- Avoid posting the street address of your workplace, your home or your hangout.
- Before uploading personal photos, crop out any signage that would indicate your location.
- Do not “friend” anyone just because they ask. The police routinely use this tactic to peer into your private life.
- Never, under any circumstances, post videos of yourself in or near a crime scene. While things like this might impress your pals, they could spell legal trouble for you.
Anyone who uses social media must keep in mind that where personal privacy is concerned, the term “secure site” will rarely apply. Once your information goes online, it’s likely to remain there for a long, long time. If you are currently on probation, under investigation or involved in litigation of any kind, it may be better to close your accounts entirely.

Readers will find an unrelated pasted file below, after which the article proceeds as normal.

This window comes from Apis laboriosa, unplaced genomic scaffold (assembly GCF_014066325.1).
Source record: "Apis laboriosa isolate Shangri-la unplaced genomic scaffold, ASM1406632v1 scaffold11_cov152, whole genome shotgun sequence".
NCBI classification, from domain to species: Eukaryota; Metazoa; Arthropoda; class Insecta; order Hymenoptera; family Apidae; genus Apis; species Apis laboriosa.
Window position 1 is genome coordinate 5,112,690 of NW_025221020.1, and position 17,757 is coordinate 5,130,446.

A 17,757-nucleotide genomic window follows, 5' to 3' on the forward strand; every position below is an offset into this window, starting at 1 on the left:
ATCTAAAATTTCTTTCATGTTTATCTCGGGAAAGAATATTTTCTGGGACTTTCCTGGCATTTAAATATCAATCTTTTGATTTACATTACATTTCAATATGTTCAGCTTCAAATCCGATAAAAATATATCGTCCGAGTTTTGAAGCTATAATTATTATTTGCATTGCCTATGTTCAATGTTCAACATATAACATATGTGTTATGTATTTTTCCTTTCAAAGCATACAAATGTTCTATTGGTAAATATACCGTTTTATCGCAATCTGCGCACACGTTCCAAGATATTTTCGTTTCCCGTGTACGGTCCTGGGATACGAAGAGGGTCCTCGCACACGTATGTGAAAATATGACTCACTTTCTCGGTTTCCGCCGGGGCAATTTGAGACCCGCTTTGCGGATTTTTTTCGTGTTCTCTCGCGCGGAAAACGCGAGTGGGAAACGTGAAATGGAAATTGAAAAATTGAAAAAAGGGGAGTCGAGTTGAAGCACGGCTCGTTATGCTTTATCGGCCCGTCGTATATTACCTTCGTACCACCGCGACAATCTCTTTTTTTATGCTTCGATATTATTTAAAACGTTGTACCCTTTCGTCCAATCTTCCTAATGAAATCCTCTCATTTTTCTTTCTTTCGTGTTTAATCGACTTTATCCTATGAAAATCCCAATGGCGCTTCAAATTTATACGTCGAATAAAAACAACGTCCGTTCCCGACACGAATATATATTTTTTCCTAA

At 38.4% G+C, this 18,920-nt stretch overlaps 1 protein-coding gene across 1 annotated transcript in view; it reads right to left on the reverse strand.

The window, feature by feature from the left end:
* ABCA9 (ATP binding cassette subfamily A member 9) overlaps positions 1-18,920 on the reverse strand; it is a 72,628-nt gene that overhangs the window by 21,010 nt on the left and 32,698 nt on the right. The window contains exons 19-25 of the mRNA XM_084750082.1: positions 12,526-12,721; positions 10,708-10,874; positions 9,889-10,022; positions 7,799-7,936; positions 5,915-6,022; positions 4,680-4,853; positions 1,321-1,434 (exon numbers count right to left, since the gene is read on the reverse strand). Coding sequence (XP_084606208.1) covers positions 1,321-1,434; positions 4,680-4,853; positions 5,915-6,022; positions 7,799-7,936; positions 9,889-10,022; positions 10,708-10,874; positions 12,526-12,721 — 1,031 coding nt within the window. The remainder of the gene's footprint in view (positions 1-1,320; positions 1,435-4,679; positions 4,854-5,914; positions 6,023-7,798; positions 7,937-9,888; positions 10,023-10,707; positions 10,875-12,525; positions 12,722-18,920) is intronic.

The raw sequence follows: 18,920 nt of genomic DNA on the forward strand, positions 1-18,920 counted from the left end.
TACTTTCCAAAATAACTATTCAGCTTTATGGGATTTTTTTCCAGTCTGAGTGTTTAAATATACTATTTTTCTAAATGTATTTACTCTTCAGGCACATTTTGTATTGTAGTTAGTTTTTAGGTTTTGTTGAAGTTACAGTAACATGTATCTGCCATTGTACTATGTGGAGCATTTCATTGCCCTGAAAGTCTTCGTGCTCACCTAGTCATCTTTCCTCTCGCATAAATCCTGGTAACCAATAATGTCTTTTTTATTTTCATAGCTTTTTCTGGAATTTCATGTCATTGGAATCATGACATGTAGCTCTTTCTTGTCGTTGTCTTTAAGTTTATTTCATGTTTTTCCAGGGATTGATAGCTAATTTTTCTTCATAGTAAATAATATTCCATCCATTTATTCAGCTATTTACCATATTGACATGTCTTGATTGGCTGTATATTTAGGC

Don’t Let Social Media Cramp Your Criminal Case
Social media is great for so many things. It’s likely that you’ve never had so many friends in your life. If your privacy means anything, however, it’s important to realize how easily the things in your accounts can reappear to haunt you. If you are currently embroiled in a criminal case, you might want to do yourself a favor and take a break from the social media scene entirely.
The criminal defense attorneys at Weiner Law Group are familiar with the dangers of careless social media practices. If you believe that you have put yourself in danger or damaged your reputation in this way, one of our lawyers will be glad to advise. Call us at 702-202-0500 today for a no-strings consultation.